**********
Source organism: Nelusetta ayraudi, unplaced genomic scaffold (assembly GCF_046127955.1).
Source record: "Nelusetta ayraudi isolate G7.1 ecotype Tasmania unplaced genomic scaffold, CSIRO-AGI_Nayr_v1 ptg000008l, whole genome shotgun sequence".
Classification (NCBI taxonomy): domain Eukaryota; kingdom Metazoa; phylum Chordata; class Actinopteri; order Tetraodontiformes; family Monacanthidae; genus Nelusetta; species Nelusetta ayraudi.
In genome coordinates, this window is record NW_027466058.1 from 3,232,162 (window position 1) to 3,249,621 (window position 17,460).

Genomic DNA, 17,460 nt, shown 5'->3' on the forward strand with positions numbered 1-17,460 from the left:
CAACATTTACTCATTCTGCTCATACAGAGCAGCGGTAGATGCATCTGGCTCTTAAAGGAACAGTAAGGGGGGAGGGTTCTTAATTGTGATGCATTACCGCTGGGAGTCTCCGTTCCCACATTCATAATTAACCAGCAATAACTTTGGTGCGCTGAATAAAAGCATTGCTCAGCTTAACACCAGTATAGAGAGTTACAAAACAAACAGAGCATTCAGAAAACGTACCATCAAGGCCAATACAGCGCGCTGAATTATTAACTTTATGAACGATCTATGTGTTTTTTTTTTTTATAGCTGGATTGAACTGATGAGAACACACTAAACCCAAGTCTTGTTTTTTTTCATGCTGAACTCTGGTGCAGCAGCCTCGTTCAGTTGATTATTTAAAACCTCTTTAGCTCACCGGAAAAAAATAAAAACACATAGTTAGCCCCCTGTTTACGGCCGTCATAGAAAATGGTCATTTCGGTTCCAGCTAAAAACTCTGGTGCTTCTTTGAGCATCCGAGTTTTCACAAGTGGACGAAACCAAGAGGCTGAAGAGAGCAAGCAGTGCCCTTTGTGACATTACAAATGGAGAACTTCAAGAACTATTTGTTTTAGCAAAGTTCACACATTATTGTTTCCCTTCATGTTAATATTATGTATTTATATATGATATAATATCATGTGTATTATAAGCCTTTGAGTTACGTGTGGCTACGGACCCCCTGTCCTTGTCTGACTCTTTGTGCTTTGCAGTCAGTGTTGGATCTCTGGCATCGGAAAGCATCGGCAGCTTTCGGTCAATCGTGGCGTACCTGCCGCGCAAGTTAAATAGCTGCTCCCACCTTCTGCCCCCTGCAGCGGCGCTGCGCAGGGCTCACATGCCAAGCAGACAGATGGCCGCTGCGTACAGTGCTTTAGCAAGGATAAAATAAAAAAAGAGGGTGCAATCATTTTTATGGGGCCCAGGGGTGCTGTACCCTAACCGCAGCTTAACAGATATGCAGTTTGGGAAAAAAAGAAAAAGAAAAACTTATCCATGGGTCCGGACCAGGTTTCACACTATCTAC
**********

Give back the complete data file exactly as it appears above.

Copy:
Source organism: Nelusetta ayraudi, unplaced genomic scaffold (assembly GCF_046127955.1).
Source record: "Nelusetta ayraudi isolate G7.1 ecotype Tasmania unplaced genomic scaffold, CSIRO-AGI_Nayr_v1 ptg000008l, whole genome shotgun sequence".
Classification (NCBI taxonomy): domain Eukaryota; kingdom Metazoa; phylum Chordata; class Actinopteri; order Tetraodontiformes; family Monacanthidae; genus Nelusetta; species Nelusetta ayraudi.
In genome coordinates, this window is record NW_027466058.1 from 3,232,162 (window position 1) to 3,249,621 (window position 17,460).

Genomic DNA, 17,460 nt, shown 5'->3' on the forward strand with positions numbered 1-17,460 from the left:
CAACATTTACTCATTCTGCTCATACAGAGCAGCGGTAGATGCATCTGGCTCTTAAAGGAACAGTAAGGGGGGAGGGTTCTTAATTGTGATGCATTACCGCTGGGAGTCTCCGTTCCCACATTCATAATTAACCAGCAATAACTTTGGTGCGCTGAATAAAAGCATTGCTCAGCTTAACACCAGTATAGAGAGTTACAAAACAAACAGAGCATTCAGAAAACGTACCATCAAGGCCAATACAGCGCGCTGAATTATTAACTTTATGAACGATCTATGTGTTTTTTTTTTTTATAGCTGGATTGAACTGATGAGAACACACTAAACCCAAGTCTTGTTTTTTTTCATGCTGAACTCTGGTGCAGCAGCCTCGTTCAGTTGATTATTTAAAACCTCTTTAGCTCACCGGAAAAAAATAAAAACACATAGTTAGCCCCCTGTTTACGGCCGTCATAGAAAATGGTCATTTCGGTTCCAGCTAAAAACTCTGGTGCTTCTTTGAGCATCCGAGTTTTCACAAGTGGACGAAACCAAGAGGCTGAAGAGAGCAAGCAGTGCCCTTTGTGACATTACAAATGGAGAACTTCAAGAACTATTTGTTTTAGCAAAGTTCACACATTATTGTTTCCCTTCATGTTAATATTATGTATTTATATATGATATAATATCATGTGTATTATAAGCCTTTGAGTTACGTGTGGCTACGGACCCCCTGTCCTTGTCTGACTCTTTGTGCTTTGCAGTCAGTGTTGGATCTCTGGCATCGGAAAGCATCGGCAGCTTTCGGTCAATCGTGGCGTACCTGCCGCGCAAGTTAAATAGCTGCTCCCACCTTCTGCCCCCTGCAGCGGCGCTGCGCAGGGCTCACATGCCAAGCAGACAGATGGCCGCTGCGTACAGTGCTTTAGCAAGGATAAAATAAAAAAAGAGGGTGCAATCATTTTTATGGGGCCCAGGGGTGCTGTACCCTAACCGCAGCTTAACAGATATGCAGTTTGGGAAAAAAAGAAAAAGAAAAACTTATCCATGGGTCCGGACCAGGTTTCACACTATCTAC